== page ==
In reading Hutchins’ analysis of the implications of extended mind vs. distributed cognition, I was struck by the very reasonable way he described the subjective nature of thinking about distribution:
…to take the distributed perspective is not to make any claim about the nature of the world. Rather, it is to choose a way of looking at the world, one that selects scales of investigation such that wholes are seen as emergent from interactions among their parts. The boundaries of the unit of analysis for distributed cognition are not fixed in advance; they depend on the scale of the system under investigation, which can vary as described below.
Can the Bedsider program (where I work) be an interface to thinking about this concept?
The website itself was designed to be a cognitive tool to extend the minds of users to incorporate accurate knowledge about pregnancy prevention and sexual health. It is designed to give individuals access to an immediate sense of all the ways to prevent pregnancy (with a visual “method explorer”) and then to provide more detail on demand. We provide video interviews of people talking about the birth control they use, which we hope will serve as alternatives to “real” interactions with people in an individual’s social circle.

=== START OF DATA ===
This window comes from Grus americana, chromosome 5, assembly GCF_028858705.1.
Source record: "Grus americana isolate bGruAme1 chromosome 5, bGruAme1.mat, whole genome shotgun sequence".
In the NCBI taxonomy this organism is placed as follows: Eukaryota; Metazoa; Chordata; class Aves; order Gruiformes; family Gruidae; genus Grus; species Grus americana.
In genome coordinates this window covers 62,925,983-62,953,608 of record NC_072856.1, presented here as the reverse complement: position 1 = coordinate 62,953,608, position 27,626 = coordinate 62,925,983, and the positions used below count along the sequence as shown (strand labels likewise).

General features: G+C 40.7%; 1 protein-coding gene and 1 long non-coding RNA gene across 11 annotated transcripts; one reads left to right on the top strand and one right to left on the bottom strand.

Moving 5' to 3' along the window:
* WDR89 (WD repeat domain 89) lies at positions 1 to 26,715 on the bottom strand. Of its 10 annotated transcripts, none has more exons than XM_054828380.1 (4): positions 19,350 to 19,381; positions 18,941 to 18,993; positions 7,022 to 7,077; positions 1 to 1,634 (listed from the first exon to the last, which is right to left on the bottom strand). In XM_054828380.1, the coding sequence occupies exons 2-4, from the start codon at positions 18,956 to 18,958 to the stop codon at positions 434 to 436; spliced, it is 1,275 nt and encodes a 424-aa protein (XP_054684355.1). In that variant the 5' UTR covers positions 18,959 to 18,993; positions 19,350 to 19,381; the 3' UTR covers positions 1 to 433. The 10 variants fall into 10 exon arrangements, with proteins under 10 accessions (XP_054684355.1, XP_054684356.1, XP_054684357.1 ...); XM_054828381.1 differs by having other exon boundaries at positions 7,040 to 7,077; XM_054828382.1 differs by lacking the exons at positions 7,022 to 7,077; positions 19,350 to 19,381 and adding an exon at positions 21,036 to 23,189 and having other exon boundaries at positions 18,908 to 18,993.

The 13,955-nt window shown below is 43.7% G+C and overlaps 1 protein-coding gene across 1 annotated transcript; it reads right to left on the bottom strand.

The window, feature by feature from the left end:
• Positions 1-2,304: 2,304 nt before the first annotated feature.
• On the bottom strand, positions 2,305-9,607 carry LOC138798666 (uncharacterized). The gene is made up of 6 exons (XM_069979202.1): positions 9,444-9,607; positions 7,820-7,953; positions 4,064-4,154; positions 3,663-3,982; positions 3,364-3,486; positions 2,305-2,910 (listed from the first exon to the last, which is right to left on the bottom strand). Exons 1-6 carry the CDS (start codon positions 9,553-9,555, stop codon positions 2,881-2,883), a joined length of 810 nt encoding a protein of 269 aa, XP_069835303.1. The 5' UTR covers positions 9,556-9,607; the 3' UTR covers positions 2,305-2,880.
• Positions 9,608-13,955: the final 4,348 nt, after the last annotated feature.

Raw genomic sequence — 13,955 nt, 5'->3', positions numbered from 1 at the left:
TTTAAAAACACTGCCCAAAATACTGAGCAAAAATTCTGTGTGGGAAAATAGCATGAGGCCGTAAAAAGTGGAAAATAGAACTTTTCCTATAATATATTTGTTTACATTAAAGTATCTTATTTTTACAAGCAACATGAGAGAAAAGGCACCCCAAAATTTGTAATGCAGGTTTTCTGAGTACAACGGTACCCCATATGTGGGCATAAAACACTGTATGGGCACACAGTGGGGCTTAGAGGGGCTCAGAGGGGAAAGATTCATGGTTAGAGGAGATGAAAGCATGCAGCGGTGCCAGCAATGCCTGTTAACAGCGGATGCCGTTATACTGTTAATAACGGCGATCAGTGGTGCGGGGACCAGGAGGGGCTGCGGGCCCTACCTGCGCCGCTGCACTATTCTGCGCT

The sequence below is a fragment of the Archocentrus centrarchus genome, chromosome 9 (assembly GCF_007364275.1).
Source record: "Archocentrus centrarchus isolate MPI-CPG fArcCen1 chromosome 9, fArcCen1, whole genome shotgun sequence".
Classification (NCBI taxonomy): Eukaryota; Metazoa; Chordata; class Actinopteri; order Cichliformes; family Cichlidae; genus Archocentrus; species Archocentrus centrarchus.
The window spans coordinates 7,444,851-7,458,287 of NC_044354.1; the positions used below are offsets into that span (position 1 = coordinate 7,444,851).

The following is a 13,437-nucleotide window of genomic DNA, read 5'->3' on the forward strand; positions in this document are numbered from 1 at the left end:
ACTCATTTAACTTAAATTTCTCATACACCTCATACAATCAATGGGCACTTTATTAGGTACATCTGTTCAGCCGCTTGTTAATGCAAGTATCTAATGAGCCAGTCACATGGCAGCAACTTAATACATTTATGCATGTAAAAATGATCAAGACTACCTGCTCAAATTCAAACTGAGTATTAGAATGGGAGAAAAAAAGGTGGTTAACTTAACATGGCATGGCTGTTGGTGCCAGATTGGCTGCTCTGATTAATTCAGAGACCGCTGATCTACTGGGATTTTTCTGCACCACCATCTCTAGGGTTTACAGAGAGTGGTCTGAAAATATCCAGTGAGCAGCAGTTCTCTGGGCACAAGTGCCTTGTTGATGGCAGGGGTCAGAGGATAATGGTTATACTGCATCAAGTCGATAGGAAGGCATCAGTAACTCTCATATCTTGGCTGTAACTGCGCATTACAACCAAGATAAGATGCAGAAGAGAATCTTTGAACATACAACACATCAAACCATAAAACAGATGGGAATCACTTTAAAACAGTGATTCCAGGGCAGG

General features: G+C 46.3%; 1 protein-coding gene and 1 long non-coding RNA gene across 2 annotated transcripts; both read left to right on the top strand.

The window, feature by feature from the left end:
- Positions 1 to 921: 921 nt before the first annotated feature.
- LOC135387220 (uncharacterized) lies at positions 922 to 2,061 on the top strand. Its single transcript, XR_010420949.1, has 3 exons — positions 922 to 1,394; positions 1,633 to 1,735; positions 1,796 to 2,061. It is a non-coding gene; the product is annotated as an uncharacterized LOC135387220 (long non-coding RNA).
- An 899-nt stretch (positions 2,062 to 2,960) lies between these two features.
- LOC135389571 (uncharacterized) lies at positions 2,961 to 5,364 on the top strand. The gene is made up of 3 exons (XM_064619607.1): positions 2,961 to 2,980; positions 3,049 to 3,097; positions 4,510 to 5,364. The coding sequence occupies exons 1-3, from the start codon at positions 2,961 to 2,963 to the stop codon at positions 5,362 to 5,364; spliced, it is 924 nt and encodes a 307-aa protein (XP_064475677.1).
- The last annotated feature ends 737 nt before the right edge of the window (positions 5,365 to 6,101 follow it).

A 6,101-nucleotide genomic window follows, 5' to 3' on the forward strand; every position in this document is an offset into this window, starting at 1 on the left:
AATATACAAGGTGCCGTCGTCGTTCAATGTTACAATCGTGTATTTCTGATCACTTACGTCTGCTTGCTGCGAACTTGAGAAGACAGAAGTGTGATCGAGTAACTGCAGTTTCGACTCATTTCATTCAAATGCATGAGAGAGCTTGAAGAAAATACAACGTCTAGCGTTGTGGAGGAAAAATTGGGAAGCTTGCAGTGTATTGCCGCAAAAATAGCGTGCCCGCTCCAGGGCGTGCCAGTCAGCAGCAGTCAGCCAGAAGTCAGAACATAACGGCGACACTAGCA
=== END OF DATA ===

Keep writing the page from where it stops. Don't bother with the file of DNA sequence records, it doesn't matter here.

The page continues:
Bedsider has some customization at this point, as you can see in the screen capture above – users can set up birth control and appointment reminders, earn rewards, and save health center information to their profiles. Eventually we’d like to do more with customization such as allowing users to bookmark content or to “subscribe” to their method to get updates, news, and detailed information.
One important way in which Bedsider is “distributed” is through partnerships with health care providers. To stretch the metaphor, we see providers as a crucial extension of our programmatic mind both in terms of their knowledge and in terms of their connection to our target audience. We need them to help make sure our resources are accurate and useful and also to help our resources reach our target audience. We also need them to actually provide the health care that makes it possible for our audience to put their knowledge and intention to prevent pregnancy into action.
In exchange, we provide providers with tools they can use with their patients to provide better health care. Providers can sign their patients up for birth control and appointment reminders as well as testing reminders for sexually transmitted infections. We work with them on tools for waiting rooms to help patients familiarize themselves with their birth control options before their appointments. Providers can also customize the information about their clinics/offices in our database to let people know about their services.
The goal of Bedsider is to reduce rates of unintended pregnancy among 18- to 29-year-olds in the United States, so the program itself aims to distribute cognition to create collective behavior change. While the program is “human-centered” and seeks first and foremost to be a resources for individuals, the individuals are part of the big picture of creating change on a societal and cultural scale. Like Hutchins’ systems, accomplishing the desired goal involves influencing complex interactions on individual, interpersonal, and cultural levels.